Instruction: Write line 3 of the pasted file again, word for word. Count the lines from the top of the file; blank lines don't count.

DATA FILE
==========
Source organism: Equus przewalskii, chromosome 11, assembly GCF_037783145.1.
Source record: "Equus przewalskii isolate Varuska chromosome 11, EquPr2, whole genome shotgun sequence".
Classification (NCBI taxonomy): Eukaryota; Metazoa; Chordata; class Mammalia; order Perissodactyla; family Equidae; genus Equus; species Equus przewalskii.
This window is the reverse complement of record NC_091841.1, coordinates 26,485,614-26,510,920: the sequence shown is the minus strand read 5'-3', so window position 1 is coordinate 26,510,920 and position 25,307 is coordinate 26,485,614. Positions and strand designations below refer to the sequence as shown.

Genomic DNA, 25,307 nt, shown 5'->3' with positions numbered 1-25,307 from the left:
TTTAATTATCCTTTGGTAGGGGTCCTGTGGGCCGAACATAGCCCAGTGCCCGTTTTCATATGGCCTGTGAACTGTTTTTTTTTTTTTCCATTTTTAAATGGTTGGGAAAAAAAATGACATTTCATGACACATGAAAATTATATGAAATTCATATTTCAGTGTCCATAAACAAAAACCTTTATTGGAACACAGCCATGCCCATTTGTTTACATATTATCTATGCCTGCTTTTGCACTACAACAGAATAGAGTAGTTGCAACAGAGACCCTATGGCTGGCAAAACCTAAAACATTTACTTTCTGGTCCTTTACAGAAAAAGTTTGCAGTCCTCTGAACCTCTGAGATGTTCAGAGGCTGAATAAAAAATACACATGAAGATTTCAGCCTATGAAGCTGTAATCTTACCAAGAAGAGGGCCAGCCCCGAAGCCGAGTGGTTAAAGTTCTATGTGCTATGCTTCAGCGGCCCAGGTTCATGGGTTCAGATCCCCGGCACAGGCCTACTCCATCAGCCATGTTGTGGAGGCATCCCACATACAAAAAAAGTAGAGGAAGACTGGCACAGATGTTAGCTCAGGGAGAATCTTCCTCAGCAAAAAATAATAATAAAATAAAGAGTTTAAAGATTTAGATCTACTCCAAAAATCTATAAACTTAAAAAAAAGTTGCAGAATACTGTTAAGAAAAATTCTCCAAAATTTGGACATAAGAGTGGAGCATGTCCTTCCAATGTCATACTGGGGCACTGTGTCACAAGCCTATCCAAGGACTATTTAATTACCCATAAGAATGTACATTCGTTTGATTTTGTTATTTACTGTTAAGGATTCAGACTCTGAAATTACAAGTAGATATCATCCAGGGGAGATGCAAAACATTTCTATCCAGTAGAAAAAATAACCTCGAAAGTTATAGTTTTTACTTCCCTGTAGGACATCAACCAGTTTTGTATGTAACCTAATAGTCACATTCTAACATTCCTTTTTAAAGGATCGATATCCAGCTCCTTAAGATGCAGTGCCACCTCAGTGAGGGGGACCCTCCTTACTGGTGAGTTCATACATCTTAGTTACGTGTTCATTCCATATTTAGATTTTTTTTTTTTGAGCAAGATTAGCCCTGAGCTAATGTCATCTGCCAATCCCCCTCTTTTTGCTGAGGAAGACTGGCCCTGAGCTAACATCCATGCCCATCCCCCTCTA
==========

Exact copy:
Classification (NCBI taxonomy): Eukaryota; Metazoa; Chordata; class Mammalia; order Perissodactyla; family Equidae; genus Equus; species Equus przewalskii.